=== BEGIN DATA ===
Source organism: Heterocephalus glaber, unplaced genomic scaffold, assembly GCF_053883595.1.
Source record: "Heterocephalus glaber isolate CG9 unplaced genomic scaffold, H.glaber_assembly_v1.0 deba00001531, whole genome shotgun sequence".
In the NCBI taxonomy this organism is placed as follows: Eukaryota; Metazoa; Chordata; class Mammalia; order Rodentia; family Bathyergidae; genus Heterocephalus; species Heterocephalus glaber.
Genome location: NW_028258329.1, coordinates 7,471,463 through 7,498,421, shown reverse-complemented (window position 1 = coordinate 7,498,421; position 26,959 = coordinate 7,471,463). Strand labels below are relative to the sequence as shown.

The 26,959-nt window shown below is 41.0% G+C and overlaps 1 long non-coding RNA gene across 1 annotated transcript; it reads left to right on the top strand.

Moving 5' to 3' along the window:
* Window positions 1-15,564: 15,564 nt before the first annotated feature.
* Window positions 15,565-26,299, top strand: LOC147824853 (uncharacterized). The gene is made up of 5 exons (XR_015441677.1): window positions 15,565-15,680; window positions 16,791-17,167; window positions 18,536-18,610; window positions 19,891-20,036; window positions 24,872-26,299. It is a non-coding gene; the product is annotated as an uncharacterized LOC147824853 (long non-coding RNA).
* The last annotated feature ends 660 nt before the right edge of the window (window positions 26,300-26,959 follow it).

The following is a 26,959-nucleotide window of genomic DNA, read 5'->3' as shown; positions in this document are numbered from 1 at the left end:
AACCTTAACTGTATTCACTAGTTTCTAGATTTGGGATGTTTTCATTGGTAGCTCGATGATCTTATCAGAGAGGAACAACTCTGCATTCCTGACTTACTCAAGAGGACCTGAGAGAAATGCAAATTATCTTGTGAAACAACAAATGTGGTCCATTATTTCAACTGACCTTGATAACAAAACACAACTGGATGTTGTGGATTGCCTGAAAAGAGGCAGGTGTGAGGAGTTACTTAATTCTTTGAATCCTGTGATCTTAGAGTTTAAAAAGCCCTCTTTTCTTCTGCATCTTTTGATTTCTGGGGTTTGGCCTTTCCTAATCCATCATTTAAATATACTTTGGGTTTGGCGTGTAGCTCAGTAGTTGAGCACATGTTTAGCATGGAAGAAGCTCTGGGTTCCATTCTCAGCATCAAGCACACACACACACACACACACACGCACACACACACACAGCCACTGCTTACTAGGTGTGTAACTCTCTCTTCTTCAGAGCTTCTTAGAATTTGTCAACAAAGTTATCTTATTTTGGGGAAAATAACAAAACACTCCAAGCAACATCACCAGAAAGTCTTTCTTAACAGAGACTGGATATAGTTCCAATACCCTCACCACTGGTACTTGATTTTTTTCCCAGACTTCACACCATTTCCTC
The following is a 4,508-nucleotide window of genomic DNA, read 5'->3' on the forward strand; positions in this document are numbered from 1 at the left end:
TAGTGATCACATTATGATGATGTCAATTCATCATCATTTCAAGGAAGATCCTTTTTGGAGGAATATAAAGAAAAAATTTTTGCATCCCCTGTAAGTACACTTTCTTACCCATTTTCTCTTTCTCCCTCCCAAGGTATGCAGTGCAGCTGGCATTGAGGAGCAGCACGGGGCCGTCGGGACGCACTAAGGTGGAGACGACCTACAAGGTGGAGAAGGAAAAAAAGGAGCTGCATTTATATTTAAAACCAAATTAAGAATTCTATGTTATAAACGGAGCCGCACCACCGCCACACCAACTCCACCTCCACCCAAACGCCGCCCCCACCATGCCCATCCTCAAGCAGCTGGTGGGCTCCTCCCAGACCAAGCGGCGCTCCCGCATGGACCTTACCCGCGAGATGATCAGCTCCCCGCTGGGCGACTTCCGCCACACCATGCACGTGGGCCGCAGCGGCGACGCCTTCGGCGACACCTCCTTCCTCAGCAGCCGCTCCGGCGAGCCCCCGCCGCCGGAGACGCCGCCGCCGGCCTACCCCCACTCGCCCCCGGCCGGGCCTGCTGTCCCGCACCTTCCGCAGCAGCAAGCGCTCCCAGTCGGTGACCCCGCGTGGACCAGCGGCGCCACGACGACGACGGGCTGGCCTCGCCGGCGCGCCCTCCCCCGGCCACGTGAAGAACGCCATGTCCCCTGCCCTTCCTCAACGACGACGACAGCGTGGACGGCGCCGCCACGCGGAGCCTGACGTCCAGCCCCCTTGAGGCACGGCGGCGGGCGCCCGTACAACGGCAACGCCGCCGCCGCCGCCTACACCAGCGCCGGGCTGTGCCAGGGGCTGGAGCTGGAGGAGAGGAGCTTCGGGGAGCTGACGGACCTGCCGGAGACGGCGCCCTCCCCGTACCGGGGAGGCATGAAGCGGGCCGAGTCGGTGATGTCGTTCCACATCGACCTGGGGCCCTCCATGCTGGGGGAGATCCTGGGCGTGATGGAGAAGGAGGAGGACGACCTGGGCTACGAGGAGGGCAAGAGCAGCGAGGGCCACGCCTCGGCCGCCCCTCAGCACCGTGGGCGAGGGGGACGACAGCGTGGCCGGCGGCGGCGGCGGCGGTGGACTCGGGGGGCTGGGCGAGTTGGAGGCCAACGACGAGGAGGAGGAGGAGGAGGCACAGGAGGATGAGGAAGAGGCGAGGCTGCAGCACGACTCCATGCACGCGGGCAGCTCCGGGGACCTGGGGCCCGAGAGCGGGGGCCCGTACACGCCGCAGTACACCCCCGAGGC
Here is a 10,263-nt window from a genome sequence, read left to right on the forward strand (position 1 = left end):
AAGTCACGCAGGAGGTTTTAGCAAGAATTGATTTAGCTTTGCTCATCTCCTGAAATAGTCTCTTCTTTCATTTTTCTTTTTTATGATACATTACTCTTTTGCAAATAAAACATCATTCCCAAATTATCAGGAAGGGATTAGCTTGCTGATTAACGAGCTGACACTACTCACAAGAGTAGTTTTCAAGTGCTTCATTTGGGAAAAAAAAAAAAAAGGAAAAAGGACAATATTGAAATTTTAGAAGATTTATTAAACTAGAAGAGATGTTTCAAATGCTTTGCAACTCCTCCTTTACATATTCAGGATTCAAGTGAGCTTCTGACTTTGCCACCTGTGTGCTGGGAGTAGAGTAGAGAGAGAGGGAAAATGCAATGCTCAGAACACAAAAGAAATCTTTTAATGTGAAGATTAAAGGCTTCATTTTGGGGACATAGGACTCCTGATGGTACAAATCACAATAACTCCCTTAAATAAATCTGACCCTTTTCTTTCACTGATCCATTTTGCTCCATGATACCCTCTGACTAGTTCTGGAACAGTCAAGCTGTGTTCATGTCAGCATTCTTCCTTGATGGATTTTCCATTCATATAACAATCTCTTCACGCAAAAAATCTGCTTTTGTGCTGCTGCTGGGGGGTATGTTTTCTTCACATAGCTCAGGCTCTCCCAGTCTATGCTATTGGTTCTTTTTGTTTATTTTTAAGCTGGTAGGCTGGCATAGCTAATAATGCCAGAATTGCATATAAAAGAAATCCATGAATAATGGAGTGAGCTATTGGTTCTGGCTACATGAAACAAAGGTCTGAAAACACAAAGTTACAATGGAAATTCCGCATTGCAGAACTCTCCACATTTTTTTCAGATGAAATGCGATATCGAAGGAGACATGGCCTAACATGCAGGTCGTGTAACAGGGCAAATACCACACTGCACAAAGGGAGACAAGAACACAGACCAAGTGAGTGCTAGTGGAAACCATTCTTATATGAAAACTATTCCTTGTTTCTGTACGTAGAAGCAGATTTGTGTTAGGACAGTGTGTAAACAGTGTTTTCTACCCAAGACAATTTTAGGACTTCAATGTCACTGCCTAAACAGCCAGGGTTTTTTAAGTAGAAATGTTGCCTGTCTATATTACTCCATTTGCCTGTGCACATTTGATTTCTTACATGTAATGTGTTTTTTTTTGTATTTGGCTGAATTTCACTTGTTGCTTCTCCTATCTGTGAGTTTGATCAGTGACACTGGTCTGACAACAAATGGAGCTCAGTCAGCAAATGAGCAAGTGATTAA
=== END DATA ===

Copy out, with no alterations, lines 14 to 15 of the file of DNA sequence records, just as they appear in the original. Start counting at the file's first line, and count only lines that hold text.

Here is a 10,263-nt window from a genome sequence, read left to right on the forward strand (position 1 = left end):
AAGTCACGCAGGAGGTTTTAGCAAGAATTGATTTAGCTTTGCTCATCTCCTGAAATAGTCTCTTCTTTCATTTTTCTTTTTTATGATACATTACTCTTTTGCAAATAAAACATCATTCCCAAATTATCAGGAAGGGATTAGCTTGCTGATTAACGAGCTGACACTACTCACAAGAGTAGTTTTCAAGTGCTTCATTTGGGAAAAAAAAAAAAAAGGAAAAAGGACAATATTGAAATTTTAGAAGATTTATTAAACTAGAAGAGATGTTTCAAATGCTTTGCAACTCCTCCTTTACATATTCAGGATTCAAGTGAGCTTCTGACTTTGCCACCTGTGTGCTGGGAGTAGAGTAGAGAGAGAGGGAAAATGCAATGCTCAGAACACAAAAGAAATCTTTTAATGTGAAGATTAAAGGCTTCATTTTGGGGACATAGGACTCCTGATGGTACAAATCACAATAACTCCCTTAAATAAATCTGACCCTTTTCTTTCACTGATCCATTTTGCTCCATGATACCCTCTGACTAGTTCTGGAACAGTCAAGCTGTGTTCATGTCAGCATTCTTCCTTGATGGATTTTCCATTCATATAACAATCTCTTCACGCAAAAAATCTGCTTTTGTGCTGCTGCTGGGGGGTATGTTTTCTTCACATAGCTCAGGCTCTCCCAGTCTATGCTATTGGTTCTTTTTGTTTATTTTTAAGCTGGTAGGCTGGCATAGCTAATAATGCCAGAATTGCATATAAAAGAAATCCATGAATAATGGAGTGAGCTATTGGTTCTGGCTACATGAAACAAAGGTCTGAAAACACAAAGTTACAATGGAAATTCCGCATTGCAGAACTCTCCACATTTTTTTCAGATGAAATGCGATATCGAAGGAGACATGGCCTAACATGCAGGTCGTGTAACAGGGCAAATACCACACTGCACAAAGGGAGACAAGAACACAGACCAAGTGAGTGCTAGTGGAAACCATTCTTATATGAAAACTATTCCTTGTTTCTGTACGTAGAAGCAGATTTGTGTTAGGACAGTGTGTAAACAGTGTTTTCTACCCAAGACAATTTTAGGACTTCAATGTCACTGCCTAAACAGCCAGGGTTTTTTAAGTAGAAATGTTGCCTGTCTATATTACTCCATTTGCCTGTGCACATTTGATTTCTTACATGTAATGTGTTTTTTTTTGTATTTGGCTGAATTTCACTTGTTGCTTCTCCTATCTGTGAGTTTGATCAGTGACACTGGTCTGACAACAAATGGAGCTCAGTCAGCAAATGAGCAAGTGATTAA